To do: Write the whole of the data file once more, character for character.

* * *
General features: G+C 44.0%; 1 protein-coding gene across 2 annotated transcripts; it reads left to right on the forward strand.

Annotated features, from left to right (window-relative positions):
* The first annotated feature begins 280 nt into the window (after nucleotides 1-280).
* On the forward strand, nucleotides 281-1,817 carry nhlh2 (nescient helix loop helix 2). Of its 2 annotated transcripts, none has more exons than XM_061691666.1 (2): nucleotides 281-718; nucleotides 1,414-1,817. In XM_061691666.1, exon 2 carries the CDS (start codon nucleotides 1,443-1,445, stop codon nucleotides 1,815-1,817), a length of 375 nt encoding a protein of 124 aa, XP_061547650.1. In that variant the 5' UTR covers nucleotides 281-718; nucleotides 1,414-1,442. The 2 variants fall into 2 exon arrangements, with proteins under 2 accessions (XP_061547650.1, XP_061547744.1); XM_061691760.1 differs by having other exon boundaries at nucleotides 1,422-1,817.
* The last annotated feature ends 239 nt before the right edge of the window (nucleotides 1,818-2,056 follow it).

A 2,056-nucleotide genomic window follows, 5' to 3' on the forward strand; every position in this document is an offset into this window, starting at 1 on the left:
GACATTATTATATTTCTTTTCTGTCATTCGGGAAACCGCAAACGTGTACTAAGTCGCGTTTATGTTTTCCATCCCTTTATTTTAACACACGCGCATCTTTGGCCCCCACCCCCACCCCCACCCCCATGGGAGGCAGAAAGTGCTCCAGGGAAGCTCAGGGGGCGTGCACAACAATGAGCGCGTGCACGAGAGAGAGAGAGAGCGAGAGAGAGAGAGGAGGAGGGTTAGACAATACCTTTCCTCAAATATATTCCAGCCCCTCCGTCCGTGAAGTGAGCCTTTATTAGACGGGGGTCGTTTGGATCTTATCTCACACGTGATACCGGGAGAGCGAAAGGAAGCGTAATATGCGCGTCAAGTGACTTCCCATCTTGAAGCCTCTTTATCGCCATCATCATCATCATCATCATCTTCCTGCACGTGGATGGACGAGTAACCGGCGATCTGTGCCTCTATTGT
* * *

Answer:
General features: G+C 44.0%; 1 protein-coding gene across 2 annotated transcripts; it reads left to right on the forward strand.

Annotated features, from left to right (window-relative positions):
* The first annotated feature begins 280 nt into the window (after nucleotides 1-280).
* On the forward strand, nucleotides 281-1,817 carry nhlh2 (nescient helix loop helix 2). Of its 2 annotated transcripts, none has more exons than XM_061691666.1 (2): nucleotides 281-718; nucleotides 1,414-1,817. In XM_061691666.1, exon 2 carries the CDS (start codon nucleotides 1,443-1,445, stop codon nucleotides 1,815-1,817), a length of 375 nt encoding a protein of 124 aa, XP_061547650.1. In that variant the 5' UTR covers nucleotides 281-718; nucleotides 1,414-1,442. The 2 variants fall into 2 exon arrangements, with proteins under 2 accessions (XP_061547650.1, XP_061547744.1); XM_061691760.1 differs by having other exon boundaries at nucleotides 1,422-1,817.
* The last annotated feature ends 239 nt before the right edge of the window (nucleotides 1,818-2,056 follow it).

A 2,056-nucleotide genomic window follows, 5' to 3' on the forward strand; every position in this document is an offset into this window, starting at 1 on the left:
GACATTATTATATTTCTTTTCTGTCATTCGGGAAACCGCAAACGTGTACTAAGTCGCGTTTATGTTTTCCATCCCTTTATTTTAACACACGCGCATCTTTGGCCCCCACCCCCACCCCCACCCCCATGGGAGGCAGAAAGTGCTCCAGGGAAGCTCAGGGGGCGTGCACAACAATGAGCGCGTGCACGAGAGAGAGAGAGAGCGAGAGAGAGAGAGGAGGAGGGTTAGACAATACCTTTCCTCAAATATATTCCAGCCCCTCCGTCCGTGAAGTGAGCCTTTATTAGACGGGGGTCGTTTGGATCTTATCTCACACGTGATACCGGGAGAGCGAAAGGAAGCGTAATATGCGCGTCAAGTGACTTCCCATCTTGAAGCCTCTTTATCGCCATCATCATCATCATCATCATCTTCCTGCACGTGGATGGACGAGTAACCGGCGATCTGTGCCTCTATTGT